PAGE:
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Wisdom Weaver

WW John Friedman

John Friedman



John Friedman is a managing director in Grant Thornton LLP’s Environmental, Social and Governance (ESG) and Sustainability practice, based in the firm’s Arlington, Virginia office. As a member of the firm’s ESG and Sustainability leadership team, Friedman focuses on developing sustainability strategies and reporting solutions for organizations ranging from the middle market to the Fortune 500.

With an international career spanning three decades, Friedman is an award-winning ESG and sustainability leader who has helped global companies integrate their operational, financial, and cultural initiatives into sustainable and responsible business practices. He has also been instrumental in helping companies of all sizes rise to the top of the sustainability rankings for their respective sectors, including building materials, food service and facilities management, and energy. Additionally, Friedman has extensive experience helping organizations define long-term sustainability goals, especially as it relates to environmental stewardship, social progress, and sound governance practices.

Friedman is a respected voice in the ESG community, often presenting at colleges and universities as well as meetings and conferences, including Sustainable Brands, 3BLForum, Just Means, and Business for Social Responsibility. He has also authored several books on sustainability and has been quoted frequently in national news outlets.

He received a bachelor’s degree in communications from Albany State University and a business certification from Duke University’s Fuqua School of Business.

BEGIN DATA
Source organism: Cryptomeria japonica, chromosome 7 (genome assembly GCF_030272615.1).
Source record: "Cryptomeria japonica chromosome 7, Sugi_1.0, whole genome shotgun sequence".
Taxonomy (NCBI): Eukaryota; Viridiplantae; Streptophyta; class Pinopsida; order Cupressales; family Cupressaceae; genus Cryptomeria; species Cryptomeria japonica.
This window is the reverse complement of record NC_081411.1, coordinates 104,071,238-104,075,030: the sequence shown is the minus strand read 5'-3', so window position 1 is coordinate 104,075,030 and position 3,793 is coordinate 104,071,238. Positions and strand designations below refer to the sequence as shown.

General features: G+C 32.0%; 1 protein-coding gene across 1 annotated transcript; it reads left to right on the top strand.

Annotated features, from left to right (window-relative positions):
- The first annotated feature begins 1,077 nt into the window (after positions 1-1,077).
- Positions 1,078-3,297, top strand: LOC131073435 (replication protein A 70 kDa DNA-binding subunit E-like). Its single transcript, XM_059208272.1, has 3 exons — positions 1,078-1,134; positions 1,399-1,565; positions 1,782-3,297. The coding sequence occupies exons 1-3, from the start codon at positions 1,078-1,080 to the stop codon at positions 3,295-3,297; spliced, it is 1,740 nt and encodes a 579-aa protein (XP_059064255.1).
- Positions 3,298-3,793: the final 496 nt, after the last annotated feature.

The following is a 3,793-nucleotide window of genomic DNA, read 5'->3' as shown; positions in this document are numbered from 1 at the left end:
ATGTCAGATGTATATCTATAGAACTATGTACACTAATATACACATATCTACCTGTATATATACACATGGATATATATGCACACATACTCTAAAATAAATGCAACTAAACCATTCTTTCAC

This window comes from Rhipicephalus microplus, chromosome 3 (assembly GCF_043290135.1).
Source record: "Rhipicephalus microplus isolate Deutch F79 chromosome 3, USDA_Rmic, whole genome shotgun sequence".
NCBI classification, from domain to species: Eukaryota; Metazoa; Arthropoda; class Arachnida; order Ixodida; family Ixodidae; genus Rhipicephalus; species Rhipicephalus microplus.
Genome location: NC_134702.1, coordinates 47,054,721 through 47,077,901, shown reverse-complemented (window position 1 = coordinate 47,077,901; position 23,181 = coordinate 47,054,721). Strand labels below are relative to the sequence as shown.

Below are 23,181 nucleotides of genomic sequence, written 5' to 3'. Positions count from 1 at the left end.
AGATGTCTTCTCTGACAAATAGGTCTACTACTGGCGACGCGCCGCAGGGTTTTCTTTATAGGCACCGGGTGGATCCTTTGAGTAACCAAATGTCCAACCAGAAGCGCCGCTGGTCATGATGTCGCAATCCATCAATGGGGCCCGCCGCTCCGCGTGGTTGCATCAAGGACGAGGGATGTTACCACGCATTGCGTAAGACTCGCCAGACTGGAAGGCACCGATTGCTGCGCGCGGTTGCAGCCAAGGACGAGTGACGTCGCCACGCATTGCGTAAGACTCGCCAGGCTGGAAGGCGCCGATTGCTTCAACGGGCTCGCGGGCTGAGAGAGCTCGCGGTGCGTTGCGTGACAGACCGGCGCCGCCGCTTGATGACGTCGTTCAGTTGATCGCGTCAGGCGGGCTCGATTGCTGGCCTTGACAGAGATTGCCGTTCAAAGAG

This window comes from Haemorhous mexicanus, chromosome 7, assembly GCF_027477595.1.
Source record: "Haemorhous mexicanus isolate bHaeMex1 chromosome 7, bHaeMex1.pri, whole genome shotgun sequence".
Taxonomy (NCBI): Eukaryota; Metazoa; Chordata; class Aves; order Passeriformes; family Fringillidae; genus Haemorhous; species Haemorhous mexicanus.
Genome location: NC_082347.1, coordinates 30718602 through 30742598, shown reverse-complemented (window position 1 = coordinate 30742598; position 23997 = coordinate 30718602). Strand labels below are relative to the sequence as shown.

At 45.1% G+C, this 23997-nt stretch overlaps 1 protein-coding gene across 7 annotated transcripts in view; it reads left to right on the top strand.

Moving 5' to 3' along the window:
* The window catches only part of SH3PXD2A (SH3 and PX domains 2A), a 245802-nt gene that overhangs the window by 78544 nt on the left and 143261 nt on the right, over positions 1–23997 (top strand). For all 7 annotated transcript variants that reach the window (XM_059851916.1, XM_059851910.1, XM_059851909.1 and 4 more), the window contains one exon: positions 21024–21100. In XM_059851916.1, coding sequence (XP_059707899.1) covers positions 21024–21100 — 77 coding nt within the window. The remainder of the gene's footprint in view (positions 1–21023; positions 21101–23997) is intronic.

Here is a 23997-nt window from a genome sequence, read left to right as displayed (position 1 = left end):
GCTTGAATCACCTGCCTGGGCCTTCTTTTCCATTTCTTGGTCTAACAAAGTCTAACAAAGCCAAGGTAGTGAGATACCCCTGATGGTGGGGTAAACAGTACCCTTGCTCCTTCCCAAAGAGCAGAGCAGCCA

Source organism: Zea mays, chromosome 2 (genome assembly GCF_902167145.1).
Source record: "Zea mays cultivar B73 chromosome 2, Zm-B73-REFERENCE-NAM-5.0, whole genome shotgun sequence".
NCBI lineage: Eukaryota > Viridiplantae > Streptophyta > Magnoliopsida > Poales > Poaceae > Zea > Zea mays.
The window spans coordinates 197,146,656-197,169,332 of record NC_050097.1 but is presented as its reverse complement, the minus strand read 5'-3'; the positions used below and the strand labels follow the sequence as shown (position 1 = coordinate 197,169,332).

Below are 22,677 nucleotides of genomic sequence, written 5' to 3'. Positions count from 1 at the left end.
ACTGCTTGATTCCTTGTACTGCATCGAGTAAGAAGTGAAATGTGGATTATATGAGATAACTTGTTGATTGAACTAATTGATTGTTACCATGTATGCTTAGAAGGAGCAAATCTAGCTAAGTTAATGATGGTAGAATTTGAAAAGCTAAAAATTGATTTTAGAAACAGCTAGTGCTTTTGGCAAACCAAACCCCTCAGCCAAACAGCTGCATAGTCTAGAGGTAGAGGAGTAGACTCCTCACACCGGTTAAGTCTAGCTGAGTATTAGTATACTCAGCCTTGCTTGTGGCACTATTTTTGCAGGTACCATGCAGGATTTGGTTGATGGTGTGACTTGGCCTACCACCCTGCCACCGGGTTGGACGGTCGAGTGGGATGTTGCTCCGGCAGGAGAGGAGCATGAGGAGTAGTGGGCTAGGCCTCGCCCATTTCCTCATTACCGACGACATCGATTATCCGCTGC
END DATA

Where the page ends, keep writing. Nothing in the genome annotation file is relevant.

What inspires you?

While there is plenty to be concerned about in our world today, we do not have the privilege of despair (or complacency). Quite simply, giving up or accepting that challenges like a circular economy or human rights and equality are difficult challenges that we may not see solved in our lifetime does not insulate us from the impacts and consequences of those difficult challenges. Nor can we turn our back on the science that says we are polluting our world at a rate and in ways that threaten our quality of life, if not the survival of our species.

I get my inspiration by seeing the ‘impossible’ achieved firsthand. In my lifetime, I have witnessed technological marvels like landing on the Moon and Mars. I have seen collective action address things like the ozone hole.

Individuals can also make a huge difference. In the 1970s, there was tremendous fear that the Earth simply could not feed the growing population. Then, Norman Borlaug, an American agronomist, led initiatives worldwide that contributed to the extensive increases in agricultural production, such as the use of hybrid crops like wheat that doubled the yield produced. Today the Earth produces enough food for every person (the reasons for the millions who do go hungry are not caused by lack of food produced).

I take my inspiration from these and other reminders that individual and collective action has addressed massive problems if we only rise above petty differences and allow the best in us to rise to the occasion.

What relationship has been most influential in your life?

My wife, who brings a measured optimism and outlook that ‘every day can be better than the day before’.

What’s on your bookshelf?

Thriving: The Breakthrough Movement to Regenerate Nature, Society, and the Economy, Wayne Visser 

Net Positive: How Courageous Companies Thrive by Giving More Than They Take, Paul Polman and Andrew Winston 

The Sustainable Futures Report, blog and podcast

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